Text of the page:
The Absolute Best Way To Cook Long Beans Is A Quick Saute

Also known as pea beans or yard-long beans, long beans are a popular legume cultivated and consumed in the Far East. True to their name, long beans usually grow between 1 ½ and 3 feet and are sold in circular bundles. Like green beans, they're harvested for their bean pods and have a nutritional content more closely resembling a vegetable than a typical legume.

While long beans look like extra-long green beans and share a similar flavor and juiciness when cooked, they benefit most from a waterless cooking method. Steaming and boiling may be par for the course for green beans, but long beans benefit most from a saute. Instead of releasing water as they cook, long beans are especially absorbent. If you boil or steam them, they'll be oversaturated with water, resulting in a chewy and tasteless bean.

Using oil and medium to high heat to saute the beans for a minute or two will produce a crisp, juicy long bean and enhance its vegetal, earthy flavor. Plus, it's faster than boiling, steaming, or roasting them. A flavorful oil like peanut, sesame, or olive oil will impart even more complexity to your long beans as they absorb the hot oil while they cook.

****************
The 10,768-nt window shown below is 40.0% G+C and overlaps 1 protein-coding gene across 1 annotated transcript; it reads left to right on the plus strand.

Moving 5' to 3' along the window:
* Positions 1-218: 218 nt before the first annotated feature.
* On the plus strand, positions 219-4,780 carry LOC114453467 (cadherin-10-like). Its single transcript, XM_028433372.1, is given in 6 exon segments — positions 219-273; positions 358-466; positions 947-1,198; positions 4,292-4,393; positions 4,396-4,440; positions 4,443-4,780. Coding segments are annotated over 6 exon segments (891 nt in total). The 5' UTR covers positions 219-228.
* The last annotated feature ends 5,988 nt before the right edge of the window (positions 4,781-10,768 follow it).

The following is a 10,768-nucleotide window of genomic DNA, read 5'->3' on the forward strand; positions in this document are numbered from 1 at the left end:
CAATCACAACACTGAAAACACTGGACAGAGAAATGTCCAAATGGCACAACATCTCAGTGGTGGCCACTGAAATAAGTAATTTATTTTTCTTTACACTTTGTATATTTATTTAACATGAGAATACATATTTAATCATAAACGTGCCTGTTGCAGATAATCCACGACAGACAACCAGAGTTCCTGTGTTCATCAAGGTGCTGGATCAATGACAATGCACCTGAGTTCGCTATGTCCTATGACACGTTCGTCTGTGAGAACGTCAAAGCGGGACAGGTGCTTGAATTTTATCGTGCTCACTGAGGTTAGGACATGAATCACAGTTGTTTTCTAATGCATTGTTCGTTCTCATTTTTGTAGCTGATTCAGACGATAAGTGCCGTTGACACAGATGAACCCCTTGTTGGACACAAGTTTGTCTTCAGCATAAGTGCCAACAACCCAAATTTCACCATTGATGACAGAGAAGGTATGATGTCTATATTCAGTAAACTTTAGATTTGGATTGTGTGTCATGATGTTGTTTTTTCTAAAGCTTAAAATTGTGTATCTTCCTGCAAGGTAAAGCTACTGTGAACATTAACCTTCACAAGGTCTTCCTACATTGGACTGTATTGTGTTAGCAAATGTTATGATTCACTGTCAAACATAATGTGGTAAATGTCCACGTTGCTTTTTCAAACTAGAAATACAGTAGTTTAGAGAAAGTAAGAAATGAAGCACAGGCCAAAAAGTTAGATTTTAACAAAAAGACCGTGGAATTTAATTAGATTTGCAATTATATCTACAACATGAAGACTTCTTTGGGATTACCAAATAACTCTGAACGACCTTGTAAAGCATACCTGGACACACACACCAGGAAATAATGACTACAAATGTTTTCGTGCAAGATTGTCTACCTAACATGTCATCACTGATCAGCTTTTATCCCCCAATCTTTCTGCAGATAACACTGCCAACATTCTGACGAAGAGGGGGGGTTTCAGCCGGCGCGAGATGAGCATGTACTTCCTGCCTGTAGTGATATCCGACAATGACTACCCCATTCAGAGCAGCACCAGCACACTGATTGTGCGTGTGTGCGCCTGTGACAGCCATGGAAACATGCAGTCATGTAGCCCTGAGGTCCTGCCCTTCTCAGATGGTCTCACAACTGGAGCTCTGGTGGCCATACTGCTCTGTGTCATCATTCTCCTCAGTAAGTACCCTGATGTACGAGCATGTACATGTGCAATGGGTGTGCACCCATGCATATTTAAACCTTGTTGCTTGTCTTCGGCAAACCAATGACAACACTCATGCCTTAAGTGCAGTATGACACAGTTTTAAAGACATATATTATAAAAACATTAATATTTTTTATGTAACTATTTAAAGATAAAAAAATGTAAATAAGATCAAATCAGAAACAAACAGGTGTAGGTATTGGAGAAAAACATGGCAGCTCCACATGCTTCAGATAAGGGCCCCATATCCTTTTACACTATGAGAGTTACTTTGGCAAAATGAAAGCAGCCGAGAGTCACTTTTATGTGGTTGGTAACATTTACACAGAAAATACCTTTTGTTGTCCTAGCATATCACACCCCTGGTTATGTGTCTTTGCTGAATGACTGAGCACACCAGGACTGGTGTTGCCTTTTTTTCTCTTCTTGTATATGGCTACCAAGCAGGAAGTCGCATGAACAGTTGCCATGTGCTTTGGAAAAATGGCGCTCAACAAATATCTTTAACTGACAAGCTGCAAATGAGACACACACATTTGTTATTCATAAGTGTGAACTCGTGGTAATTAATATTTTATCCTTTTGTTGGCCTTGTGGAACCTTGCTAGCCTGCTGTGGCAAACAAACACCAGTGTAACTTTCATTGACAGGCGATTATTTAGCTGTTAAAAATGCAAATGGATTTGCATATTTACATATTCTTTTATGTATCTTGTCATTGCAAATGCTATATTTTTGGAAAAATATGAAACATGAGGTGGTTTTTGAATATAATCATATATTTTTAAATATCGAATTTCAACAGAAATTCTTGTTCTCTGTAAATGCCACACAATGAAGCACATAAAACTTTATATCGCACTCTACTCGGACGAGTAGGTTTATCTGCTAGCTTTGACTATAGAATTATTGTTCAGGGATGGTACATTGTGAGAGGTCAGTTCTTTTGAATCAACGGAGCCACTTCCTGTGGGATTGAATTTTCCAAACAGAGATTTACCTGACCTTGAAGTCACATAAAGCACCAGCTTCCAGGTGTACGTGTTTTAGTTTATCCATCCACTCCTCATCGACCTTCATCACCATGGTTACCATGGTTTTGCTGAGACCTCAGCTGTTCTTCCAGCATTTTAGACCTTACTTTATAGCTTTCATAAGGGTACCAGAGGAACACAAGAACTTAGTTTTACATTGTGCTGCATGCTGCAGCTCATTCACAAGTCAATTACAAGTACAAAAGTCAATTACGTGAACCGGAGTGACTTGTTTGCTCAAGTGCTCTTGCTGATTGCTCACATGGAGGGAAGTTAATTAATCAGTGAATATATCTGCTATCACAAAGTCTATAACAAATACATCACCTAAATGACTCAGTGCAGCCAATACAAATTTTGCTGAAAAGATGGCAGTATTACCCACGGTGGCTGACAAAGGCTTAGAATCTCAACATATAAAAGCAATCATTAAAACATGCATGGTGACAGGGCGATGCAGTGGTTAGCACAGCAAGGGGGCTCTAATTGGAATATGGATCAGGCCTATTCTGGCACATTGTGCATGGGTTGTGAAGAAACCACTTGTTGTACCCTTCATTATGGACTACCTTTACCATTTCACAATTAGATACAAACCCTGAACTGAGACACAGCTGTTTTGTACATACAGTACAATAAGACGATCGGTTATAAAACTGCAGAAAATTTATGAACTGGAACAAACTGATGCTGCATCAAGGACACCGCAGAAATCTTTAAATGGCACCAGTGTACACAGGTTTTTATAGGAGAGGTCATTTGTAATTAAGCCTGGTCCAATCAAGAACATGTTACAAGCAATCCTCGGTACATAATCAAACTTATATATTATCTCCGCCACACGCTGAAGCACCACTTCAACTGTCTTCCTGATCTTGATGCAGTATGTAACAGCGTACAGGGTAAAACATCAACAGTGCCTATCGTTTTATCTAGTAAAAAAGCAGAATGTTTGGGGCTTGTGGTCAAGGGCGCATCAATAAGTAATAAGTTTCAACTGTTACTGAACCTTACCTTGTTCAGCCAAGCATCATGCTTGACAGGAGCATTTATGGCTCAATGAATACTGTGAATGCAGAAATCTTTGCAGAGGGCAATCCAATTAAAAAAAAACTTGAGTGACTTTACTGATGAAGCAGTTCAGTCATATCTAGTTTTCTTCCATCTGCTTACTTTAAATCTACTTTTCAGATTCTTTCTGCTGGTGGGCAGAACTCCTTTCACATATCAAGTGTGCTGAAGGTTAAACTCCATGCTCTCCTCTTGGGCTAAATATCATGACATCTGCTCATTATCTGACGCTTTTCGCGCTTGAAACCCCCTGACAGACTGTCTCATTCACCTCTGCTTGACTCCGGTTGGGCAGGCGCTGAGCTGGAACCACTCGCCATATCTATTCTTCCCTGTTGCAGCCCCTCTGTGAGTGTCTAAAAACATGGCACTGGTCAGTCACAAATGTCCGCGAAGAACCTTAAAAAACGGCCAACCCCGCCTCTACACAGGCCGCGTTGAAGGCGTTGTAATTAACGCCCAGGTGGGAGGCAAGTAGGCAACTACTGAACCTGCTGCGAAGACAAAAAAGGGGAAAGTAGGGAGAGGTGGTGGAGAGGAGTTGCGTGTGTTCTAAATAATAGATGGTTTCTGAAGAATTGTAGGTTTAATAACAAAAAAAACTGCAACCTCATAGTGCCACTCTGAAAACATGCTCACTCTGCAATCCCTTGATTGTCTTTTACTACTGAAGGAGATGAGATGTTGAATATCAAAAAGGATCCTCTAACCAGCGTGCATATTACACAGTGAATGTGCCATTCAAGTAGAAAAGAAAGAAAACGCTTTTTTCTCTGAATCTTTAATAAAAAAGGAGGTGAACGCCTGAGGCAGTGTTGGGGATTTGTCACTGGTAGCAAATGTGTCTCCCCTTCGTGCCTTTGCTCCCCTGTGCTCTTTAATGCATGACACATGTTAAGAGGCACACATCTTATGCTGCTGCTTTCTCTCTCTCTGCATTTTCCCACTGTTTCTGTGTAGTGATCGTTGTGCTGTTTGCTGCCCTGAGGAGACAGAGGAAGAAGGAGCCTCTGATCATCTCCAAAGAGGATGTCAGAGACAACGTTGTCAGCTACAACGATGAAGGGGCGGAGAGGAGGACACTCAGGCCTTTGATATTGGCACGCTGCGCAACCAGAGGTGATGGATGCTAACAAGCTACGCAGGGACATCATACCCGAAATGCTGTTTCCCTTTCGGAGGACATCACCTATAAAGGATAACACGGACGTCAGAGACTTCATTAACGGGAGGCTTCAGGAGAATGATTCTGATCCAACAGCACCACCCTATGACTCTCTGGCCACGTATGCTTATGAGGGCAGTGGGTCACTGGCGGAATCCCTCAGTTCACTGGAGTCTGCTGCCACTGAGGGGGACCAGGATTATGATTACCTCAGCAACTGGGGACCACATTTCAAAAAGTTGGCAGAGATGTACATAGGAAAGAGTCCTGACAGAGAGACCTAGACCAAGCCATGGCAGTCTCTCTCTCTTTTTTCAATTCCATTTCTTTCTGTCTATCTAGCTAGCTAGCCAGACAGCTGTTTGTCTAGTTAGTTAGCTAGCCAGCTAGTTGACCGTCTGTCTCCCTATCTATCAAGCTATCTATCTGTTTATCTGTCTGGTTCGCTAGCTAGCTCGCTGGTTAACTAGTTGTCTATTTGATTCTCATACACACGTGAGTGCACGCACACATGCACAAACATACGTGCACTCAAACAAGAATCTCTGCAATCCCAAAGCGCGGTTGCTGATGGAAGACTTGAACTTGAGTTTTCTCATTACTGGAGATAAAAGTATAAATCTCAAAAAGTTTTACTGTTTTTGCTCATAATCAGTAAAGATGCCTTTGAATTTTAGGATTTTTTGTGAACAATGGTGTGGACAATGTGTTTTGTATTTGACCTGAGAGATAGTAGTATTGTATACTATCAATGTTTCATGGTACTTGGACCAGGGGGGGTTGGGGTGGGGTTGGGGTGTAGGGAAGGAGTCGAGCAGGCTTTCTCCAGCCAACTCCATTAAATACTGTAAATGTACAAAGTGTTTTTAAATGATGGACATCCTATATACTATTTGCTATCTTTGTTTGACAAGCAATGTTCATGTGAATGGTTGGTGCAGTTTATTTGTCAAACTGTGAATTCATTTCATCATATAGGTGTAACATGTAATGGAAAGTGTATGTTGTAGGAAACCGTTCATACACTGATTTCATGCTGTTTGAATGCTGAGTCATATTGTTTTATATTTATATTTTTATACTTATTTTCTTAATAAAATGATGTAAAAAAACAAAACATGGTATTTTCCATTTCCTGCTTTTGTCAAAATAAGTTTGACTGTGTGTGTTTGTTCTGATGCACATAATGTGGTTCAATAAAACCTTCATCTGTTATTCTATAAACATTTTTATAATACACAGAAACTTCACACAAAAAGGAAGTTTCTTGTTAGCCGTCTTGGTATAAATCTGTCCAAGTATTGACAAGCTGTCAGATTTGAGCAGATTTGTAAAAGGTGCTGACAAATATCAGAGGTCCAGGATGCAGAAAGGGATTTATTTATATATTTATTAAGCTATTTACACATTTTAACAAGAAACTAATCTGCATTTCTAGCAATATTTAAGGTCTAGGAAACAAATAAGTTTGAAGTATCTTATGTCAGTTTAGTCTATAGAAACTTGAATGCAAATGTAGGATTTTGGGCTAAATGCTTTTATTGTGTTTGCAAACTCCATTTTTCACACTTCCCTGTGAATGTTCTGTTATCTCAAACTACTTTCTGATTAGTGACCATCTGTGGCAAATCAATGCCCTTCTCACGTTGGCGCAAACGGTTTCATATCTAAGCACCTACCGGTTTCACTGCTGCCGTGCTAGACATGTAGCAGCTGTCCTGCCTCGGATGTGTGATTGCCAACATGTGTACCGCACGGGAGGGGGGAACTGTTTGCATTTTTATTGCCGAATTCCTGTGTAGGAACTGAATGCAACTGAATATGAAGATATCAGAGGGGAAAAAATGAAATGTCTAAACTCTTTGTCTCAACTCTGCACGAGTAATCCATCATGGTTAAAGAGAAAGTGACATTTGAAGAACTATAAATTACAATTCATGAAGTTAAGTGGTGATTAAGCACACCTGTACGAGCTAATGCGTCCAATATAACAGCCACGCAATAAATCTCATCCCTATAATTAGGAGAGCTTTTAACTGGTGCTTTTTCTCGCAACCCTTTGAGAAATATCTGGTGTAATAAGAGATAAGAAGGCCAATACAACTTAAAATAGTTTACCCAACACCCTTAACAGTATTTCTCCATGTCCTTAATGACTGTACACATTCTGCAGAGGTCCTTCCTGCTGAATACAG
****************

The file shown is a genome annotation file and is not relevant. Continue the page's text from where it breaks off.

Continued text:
Long bean preparation and flavor pairings

Preparing long beans for a saute is simple: Snap off tough or dried-out ends, rinse off any dirt or debris, and cut them into 2 or 3 inch stubs. Since the legume is most popular in Asian cuisine, long beans are commonly sauteed in a stir fry with aromatic seasonings, flavorful oils, and pungent sauces. Drawing inspiration from Chinese cuisine, you could fry ginger and garlic in sesame oil in a wok until fragrant before adding the long beans and a dash of soy sauce. They'd also be perfect additions to various stir-fried noodle dishes from pad Thai to lo mein.

As an alternative to sauteing, you can sear long beans in oil in a flat frying pan and drizzle them with the sauce of your choice. Seared long beans will have a tasty char that would pair well with honey, ginger, miso, and lime sauce. Southeast Asian cuisines incorporate long beans into coconut milk-based curries. You can thus saute your long beans with aromatics in a deeper pan or pot before adding chunks of potatoes, chilies, curry paste, and coconut milk, then simmer into a comforting stew to serve over steamed rice. Even after simmering the stir-fried beans for long periods, they'll retain a crunchy texture instead of turning to mush.